Following his sacking, Whitlam called Buckingham Palace to ask if the Queen had known of Kerr’s intentions ahead of time. When Sir Martin Charteris lied that “The Queen knew nothing about” her viceroy’s plan, Whitlam swallowed it, hook, line and sinker, and pathetically recorded in his autobiography, The Truth of the Matter: “It is a fact that the Queen’s representative in Australia had kept the Queen in the same total ignorance of his actions as he had the Prime Minister of Australia.” And even though Whitlam also described Kerr as a grovelling toady who would sell his soul for Royal honours, he refused to draw the obvious conclusion that Kerr was working in cahoots with the Crown, even as he drily observed that following his sacking the Crown showered Kerr with so many gongs that he “had become in a single annus mirabilis the Rt Hon. Sir John Kerr, AK, GCMG, GCVO, K St J.”

Meanwhile Kerr bragged in his own book, Matters of Judgement, that shortly after Whitlam’s dismissal the Queen herself inducted Kerr into her Privy Council, among the other honours she rained down upon him: “In Canberra I was sworn in as a member of Her Majesty’s Privy Council at a meeting presided over by the Queen at Yarralumla. During an audience on board the Britannia in Fremantle harbour, Her Majesty invested me as a Knight Grand Cross of the Royal Victorian Order. (I had previously, in 1975 when the Queen established the Order of Australia of which she is Sovereign, became the first Chancellor and a Companion of the Order and later, when the rank of knighthood was introduced, the first Knight of the Order of Australia. In 1976 Her Majesty had promoted me to the rank of Knight Grand Cross in the Order of St. Michael and St. George. Throughout my Governor-Generalship I was Prior in Australia and a Knight in the Order of St. John of Jerusalem…)”

Along with Kerr, the Queen also rewarded Kerr’s private secretary and co-conspirator, Sir David Smith (who publicly read the famous proclamation dismissing Whitlam), by anointing him as a Knight Commander of the Royal Victorian Order. This Royal Victorian Order is the third-highest honour in the British Empire, and is awarded as “a recognition of personal service to the reigning Sovereign”. It is granted by the Queen herself, without the recommendation of any of her government.

The real reason for the coup: ‘buying back the farm’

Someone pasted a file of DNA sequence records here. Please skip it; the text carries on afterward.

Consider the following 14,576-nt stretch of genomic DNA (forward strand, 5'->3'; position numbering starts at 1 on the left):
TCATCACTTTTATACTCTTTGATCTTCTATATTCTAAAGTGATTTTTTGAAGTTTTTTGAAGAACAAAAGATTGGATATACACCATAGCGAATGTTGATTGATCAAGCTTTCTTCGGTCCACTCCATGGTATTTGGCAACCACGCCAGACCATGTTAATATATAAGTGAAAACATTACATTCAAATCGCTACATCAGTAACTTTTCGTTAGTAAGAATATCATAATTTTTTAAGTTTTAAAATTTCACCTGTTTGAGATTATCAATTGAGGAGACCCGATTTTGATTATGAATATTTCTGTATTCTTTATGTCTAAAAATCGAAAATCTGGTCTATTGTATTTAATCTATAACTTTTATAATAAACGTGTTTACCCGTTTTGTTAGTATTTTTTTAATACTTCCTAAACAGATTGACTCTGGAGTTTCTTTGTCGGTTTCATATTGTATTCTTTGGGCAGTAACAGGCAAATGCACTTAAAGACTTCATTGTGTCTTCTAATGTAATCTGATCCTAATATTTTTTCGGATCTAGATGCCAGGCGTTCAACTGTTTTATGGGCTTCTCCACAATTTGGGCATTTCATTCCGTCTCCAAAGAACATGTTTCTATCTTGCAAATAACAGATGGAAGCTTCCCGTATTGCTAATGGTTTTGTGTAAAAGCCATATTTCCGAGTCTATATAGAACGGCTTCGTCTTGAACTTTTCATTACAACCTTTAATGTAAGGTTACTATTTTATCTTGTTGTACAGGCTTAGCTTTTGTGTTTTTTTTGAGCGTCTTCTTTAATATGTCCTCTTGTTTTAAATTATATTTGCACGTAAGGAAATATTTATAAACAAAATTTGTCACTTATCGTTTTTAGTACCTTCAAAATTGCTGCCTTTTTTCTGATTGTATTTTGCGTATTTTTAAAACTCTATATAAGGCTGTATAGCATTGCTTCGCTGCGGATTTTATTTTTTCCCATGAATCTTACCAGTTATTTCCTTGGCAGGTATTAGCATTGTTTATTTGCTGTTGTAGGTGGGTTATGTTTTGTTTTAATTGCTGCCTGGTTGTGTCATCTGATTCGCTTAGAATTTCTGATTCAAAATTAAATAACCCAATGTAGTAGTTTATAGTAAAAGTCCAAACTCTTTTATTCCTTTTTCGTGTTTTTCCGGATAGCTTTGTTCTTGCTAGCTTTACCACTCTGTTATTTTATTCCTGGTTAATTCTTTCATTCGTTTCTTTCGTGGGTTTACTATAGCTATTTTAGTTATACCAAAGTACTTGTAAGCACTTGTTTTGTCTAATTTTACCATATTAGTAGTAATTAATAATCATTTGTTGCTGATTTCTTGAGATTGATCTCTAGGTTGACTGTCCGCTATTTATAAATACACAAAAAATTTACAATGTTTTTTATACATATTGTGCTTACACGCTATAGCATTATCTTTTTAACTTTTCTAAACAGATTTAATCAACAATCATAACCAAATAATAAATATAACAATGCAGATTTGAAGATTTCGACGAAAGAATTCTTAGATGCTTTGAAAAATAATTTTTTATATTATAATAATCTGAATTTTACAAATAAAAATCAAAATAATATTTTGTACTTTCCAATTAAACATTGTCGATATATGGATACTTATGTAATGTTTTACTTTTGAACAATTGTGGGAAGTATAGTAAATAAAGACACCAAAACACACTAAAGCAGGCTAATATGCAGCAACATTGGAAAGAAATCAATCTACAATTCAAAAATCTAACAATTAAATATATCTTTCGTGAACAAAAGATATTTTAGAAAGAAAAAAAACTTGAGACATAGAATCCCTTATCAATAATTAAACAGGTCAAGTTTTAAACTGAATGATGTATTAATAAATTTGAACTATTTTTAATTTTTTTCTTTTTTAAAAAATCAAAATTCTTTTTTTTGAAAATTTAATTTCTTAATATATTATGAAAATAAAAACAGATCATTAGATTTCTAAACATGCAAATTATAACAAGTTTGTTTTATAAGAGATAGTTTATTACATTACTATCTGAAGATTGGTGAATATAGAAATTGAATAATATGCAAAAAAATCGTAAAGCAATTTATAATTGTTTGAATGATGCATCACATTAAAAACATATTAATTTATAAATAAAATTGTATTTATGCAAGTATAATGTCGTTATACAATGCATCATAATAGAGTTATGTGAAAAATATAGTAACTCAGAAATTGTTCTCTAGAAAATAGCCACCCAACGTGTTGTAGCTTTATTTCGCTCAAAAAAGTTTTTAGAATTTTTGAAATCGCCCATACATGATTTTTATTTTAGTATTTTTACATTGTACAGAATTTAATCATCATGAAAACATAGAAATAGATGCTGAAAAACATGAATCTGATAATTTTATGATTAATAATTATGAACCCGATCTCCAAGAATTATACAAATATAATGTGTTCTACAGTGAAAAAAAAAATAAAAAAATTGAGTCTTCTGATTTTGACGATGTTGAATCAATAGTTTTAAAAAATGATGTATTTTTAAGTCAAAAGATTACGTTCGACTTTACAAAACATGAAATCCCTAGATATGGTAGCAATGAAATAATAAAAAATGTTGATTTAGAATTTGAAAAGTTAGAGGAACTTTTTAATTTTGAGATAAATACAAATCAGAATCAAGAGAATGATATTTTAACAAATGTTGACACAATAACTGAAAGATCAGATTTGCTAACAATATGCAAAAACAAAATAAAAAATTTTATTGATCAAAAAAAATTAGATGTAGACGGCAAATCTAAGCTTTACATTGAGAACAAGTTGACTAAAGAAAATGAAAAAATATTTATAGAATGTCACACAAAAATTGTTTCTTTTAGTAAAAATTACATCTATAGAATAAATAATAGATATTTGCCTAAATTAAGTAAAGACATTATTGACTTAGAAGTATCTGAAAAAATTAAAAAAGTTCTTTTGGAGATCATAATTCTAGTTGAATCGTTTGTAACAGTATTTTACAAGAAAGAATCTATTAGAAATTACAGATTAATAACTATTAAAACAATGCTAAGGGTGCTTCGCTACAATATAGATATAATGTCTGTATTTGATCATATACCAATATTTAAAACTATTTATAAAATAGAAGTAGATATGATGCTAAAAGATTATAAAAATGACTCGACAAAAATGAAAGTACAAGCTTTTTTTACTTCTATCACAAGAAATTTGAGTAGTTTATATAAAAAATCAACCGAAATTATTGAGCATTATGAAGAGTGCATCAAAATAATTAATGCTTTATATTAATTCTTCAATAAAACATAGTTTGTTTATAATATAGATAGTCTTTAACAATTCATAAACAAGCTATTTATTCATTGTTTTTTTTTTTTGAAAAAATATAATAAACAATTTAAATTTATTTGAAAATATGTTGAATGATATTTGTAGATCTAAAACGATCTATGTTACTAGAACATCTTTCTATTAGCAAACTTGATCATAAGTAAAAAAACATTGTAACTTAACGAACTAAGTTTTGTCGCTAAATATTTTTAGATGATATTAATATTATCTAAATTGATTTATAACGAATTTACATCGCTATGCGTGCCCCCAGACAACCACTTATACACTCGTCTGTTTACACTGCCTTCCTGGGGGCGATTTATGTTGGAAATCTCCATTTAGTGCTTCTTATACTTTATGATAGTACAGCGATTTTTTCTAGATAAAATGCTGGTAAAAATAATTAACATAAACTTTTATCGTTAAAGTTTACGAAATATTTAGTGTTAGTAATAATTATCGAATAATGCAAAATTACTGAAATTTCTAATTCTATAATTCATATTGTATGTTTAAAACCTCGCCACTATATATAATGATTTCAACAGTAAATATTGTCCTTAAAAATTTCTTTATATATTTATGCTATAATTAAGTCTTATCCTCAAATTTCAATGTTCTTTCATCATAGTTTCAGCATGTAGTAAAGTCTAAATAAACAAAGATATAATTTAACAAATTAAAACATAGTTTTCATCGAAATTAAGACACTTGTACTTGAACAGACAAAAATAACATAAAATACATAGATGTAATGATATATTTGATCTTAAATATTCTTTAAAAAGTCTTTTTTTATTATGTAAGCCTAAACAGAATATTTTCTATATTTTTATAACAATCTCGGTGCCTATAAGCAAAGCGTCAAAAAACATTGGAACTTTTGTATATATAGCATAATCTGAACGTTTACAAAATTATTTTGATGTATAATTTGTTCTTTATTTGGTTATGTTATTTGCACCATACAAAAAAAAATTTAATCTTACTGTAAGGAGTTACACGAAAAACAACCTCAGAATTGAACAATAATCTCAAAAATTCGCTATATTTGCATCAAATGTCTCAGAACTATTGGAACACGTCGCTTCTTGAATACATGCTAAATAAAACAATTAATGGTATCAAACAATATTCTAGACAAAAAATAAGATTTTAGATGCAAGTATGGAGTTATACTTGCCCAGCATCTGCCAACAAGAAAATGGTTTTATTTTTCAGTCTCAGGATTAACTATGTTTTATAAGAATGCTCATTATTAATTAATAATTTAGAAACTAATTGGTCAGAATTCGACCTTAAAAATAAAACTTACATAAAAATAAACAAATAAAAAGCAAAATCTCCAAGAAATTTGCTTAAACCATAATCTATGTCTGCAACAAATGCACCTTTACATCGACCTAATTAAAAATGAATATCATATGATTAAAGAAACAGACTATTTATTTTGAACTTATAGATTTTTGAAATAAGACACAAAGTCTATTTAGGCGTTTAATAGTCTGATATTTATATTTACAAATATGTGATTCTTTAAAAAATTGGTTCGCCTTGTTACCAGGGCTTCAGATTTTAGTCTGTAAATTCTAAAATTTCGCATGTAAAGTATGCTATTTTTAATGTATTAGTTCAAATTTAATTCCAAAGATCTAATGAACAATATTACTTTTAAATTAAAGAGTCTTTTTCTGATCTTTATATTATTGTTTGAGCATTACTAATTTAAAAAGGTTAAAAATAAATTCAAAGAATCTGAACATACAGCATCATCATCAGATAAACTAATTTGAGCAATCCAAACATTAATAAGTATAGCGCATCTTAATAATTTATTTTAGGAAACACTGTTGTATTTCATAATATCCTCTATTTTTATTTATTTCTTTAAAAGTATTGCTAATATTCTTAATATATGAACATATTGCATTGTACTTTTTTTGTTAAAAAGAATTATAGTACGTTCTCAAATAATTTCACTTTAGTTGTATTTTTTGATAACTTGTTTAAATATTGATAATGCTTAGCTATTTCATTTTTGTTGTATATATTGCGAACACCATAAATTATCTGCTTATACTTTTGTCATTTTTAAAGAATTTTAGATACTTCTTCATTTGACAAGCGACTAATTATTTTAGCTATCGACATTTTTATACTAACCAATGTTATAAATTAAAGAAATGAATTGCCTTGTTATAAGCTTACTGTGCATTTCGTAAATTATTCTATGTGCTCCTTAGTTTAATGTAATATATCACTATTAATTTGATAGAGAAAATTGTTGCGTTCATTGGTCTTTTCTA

Gough Whitlam, whatever his flaws, was a patriot. As expressed most clearly by his Minister for Minerals and Energy Rex Connor and his Treasurer Dr Jim Cairns, he intended to “buy back the farm”, to wrest control of Australia’s vast raw materials wealth from the transnational minerals cartel led by Rio Tinto (in which the Queen herself was the largest private shareholder) and utilise it to develop the nation for the common good, in the classic “old Labor” tradition. “We have an objective of full Australian ownership in development projects involving uranium,” Whitlam had announced in 1973, during a visit to Tokyo. “We also regard this as a desirable objective in oil, natural gas and black coal.” Whitlam’s program threatened the very basis of British imperial power—the City of London’s control of global finance and global raw materials. Were he allowed to succeed, others would surely follow suit, and the Empire’s house of cards come tumbling down. His removal ended that threat. Whitlam, the first Labor leader in 23 years when he was elected in 1972, was the last true Labor PM. By the time the ALP returned to power in 1983, its leaders had sold their own and the party’s soul to the Thatcherite dogma of austerity, privatisation and free trade, which both the ALP and its supposed opposition, the Liberal/National party coalition, have ever since lauded as the “bipartisan consensus on economic reform”. That agenda’s similarity to Thatcher’s was no accident, because it was designed by the same Mont Pelerin Society and Institute of Economic Affairs (IEA) which had been set up by the Crown and the City of London, and produced Thatcher in the first place. As former IEA boss Lord Harris of High Cross bragged in a phone call to a CEC researcher in 1996, “We weren’t Thatcherites, she was an IEA-ite”, and we have documented how the MPS/IEA think tanks have run Australia’s economic policy since the advent of the Hawke/Keating Labor governments in 1983.